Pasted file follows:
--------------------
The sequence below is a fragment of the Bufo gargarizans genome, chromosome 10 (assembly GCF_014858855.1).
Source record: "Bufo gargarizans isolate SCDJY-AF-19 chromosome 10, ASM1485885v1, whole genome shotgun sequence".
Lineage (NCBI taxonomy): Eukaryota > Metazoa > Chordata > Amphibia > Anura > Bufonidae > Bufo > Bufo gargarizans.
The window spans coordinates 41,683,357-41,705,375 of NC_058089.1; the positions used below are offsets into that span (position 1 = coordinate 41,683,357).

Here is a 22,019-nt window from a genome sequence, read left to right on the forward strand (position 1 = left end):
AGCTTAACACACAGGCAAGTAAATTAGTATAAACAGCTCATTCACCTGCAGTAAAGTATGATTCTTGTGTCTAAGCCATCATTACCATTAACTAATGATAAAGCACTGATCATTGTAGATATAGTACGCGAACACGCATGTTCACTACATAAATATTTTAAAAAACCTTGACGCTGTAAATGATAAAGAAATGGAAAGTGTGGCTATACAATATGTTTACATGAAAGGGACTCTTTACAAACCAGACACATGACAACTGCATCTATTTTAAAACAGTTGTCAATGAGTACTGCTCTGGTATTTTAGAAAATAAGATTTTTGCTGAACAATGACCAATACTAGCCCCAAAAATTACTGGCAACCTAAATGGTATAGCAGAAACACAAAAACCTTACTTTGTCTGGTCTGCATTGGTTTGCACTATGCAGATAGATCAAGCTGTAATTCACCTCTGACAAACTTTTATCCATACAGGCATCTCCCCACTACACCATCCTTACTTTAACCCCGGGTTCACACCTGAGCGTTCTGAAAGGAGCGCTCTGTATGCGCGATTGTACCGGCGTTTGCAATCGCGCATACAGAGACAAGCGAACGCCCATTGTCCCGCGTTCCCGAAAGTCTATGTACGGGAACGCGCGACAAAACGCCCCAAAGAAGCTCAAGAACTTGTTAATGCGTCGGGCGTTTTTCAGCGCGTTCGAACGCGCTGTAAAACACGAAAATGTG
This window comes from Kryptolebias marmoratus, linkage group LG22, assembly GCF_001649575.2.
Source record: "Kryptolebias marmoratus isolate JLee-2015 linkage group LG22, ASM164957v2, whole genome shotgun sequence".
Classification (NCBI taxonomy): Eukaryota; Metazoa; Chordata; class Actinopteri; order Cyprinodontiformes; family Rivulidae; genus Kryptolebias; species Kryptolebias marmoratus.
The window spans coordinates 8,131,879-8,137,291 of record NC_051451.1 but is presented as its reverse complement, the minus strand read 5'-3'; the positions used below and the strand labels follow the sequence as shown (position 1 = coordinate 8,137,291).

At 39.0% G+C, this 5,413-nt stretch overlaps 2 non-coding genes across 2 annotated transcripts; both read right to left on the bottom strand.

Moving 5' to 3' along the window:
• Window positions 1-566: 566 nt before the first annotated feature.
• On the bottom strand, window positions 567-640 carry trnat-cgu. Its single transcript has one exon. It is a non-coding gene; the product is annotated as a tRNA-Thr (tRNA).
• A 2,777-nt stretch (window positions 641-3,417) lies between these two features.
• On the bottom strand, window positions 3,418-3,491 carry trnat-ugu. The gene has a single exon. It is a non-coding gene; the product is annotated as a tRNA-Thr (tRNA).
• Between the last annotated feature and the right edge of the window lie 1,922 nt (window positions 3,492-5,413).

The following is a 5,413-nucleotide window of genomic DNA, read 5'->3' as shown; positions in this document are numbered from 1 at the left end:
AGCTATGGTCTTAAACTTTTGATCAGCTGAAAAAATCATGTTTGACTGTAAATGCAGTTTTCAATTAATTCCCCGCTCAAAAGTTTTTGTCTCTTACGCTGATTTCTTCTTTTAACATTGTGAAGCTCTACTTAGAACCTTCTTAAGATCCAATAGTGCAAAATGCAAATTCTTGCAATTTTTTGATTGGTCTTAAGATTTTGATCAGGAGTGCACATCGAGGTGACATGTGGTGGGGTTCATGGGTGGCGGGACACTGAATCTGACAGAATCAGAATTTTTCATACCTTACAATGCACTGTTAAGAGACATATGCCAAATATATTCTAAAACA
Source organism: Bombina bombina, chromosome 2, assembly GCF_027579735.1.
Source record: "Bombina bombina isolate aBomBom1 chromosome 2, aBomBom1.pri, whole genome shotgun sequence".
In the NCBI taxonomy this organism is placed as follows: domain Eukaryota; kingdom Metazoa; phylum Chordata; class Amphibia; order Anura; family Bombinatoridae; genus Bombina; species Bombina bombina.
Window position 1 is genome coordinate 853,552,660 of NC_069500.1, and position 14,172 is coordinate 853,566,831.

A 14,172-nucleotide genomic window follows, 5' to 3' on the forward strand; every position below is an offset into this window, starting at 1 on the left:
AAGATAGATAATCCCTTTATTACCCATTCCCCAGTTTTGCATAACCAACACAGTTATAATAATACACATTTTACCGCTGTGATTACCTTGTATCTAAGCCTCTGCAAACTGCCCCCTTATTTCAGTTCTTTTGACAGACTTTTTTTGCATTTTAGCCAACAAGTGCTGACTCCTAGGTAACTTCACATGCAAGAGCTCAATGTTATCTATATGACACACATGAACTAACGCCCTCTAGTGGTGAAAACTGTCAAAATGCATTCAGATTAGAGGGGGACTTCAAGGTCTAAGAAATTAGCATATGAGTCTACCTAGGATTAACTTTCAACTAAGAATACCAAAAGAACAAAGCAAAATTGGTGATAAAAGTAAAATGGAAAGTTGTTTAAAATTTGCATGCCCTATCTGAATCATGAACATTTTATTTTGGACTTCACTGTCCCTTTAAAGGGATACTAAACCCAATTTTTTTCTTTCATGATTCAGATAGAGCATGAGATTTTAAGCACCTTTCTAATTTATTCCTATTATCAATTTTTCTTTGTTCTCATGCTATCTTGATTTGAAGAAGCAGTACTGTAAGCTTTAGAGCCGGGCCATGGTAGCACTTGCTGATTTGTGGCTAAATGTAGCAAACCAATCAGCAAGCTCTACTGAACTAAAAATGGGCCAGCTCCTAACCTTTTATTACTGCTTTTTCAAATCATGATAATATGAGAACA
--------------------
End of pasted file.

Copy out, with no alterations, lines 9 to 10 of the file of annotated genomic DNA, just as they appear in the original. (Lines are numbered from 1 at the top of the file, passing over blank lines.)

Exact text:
Classification (NCBI taxonomy): Eukaryota; Metazoa; Chordata; class Actinopteri; order Cyprinodontiformes; family Rivulidae; genus Kryptolebias; species Kryptolebias marmoratus.
The window spans coordinates 8,131,879-8,137,291 of record NC_051451.1 but is presented as its reverse complement, the minus strand read 5'-3'; the positions used below and the strand labels follow the sequence as shown (position 1 = coordinate 8,137,291).